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A short guide to hay fever Look after your eyes – reduce the impact of hay fever Hay fever can cause considerable discomfort for your eyes.

If you suffer from hay fever, your optometrist can advise on how to reduce your symptoms and make things a little more bearable during the spring and summer.

The most common group of eye drops used to help relieve the effects of hay fever are called ‘mast cell stabilisers’. These are very effective and safe for those with hay fever symptoms that affect the eyes. However, it can take five to 14 days of use before they are most effective, so it’s important to start using these drops before your allergy kicks in.

1

2 3

05

14 Days

The pollen season includes three main phases. Knowing which pollen triggers your allergy can help you to take measures to reduce symptoms. You can then take drops ahead of the period.

Consult this pollen calendar* to ensure that you are well-prepared to minimise the impact of hay fever on your eyes. Main release period

Pollen Type

Jan

Feb

Mar

Apr May

Jun

Peak

Jul

Aug

Sep

Hazel (Corylus) Yew (Taxus) Alder (Alnus) Elm (Ulmus)

Tree

Willow (Salix) Poplar (Populus) Birch (Betula) Ash (Fraxinus) Plane (Plantanus) Oak (Quercus) Pine (Pinus) Lime (Tilia)

Grass (Poaceae)

Grass

Dock (Rumex) Mugwort (Artemisia) Nettle (Urtica)

Weed

Oilseed rape (Brassica Napus) Plantain (Plantago)

Once you have identified the time period in which you need to take your drops, it’s important to remember: Ensure that you buy your drops from a reputable source, if you are buying your drops online make sure you recognise the retailer.

If you are taking drops correctly and still having a problem, make an appointment with your optometrist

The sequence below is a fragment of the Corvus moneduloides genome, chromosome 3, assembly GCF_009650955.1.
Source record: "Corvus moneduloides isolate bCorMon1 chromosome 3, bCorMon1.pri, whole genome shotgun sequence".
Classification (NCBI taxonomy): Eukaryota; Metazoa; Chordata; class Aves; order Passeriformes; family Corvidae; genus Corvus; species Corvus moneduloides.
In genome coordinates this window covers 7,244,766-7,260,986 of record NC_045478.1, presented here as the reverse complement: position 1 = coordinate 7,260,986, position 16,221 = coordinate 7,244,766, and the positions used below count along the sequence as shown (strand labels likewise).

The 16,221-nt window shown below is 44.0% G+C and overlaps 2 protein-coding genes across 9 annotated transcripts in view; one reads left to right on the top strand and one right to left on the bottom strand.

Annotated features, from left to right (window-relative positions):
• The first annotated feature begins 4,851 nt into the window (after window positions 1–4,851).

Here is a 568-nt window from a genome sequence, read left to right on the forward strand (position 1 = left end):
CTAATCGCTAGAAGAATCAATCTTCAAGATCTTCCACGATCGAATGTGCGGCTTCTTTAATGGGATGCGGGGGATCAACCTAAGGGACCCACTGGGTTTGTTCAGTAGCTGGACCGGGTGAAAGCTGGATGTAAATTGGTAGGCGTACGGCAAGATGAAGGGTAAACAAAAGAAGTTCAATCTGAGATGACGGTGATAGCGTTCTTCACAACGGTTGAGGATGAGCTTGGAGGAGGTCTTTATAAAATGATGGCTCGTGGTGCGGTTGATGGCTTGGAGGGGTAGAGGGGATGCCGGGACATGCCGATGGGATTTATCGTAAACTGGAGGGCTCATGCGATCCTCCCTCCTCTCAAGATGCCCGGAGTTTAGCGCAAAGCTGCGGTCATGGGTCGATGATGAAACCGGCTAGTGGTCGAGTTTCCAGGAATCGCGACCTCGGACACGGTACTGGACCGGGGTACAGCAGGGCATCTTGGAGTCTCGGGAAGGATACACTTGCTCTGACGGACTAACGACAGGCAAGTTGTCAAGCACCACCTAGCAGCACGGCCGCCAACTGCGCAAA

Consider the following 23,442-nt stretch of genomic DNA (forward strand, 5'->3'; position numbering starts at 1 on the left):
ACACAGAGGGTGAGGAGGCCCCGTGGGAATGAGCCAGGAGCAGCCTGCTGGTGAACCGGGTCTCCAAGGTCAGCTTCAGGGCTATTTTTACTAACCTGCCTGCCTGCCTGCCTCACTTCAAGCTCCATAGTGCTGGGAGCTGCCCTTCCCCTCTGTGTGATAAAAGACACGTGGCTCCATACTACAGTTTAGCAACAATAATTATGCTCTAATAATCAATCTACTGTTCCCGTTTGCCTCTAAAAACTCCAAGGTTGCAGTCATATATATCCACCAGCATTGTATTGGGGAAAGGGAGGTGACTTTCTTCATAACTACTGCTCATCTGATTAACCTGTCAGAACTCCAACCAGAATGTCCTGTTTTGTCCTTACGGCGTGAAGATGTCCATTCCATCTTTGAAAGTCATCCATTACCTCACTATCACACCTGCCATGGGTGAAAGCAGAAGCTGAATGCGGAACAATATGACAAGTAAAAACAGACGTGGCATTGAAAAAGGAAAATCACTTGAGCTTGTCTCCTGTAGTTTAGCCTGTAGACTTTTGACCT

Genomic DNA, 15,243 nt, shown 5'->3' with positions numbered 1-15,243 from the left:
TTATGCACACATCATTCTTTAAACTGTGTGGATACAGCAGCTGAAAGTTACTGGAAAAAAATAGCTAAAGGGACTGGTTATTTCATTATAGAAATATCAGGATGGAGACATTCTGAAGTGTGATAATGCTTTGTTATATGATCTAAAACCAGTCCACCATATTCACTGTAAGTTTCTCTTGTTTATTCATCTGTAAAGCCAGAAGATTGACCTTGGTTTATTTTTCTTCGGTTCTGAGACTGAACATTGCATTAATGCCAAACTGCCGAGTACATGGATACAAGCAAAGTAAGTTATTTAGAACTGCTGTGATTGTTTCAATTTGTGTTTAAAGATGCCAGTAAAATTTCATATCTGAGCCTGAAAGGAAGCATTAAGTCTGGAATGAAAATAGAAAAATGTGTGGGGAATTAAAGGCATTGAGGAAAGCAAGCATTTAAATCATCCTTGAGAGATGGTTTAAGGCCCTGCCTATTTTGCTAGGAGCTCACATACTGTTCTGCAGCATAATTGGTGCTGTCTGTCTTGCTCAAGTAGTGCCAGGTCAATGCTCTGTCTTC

Use the drops correctly and follow the instructions that come with the drops.

You should also POLLEN HIGH!

review the pollen forecast daily as the

MODERATE MODERATE

LOW

dates outlined on this calendar

MON

TUE

WED

can vary.

lookafteryoureyes.org

Eye drops will specifically target the symptoms of hay fever associated with the eyes. Tablets and nasal sprays can be taken to alleviate other symptoms, such as sneezing or a runny nose.

@your_eyes_UK

If you wear contact lenses make sure you tell your optometrist you get hay fever and ask them what you should do during hay fever season.

@LookAfterYourEyes

*Data related to pollen is provided by the Met Office

A short guide to hay fever  

We developed a handy infographic which identified the different pollens which affect hay fever sufferers and when they are most common.

A short guide to hay fever  

We developed a handy infographic which identified the different pollens which affect hay fever sufferers and when they are most common.

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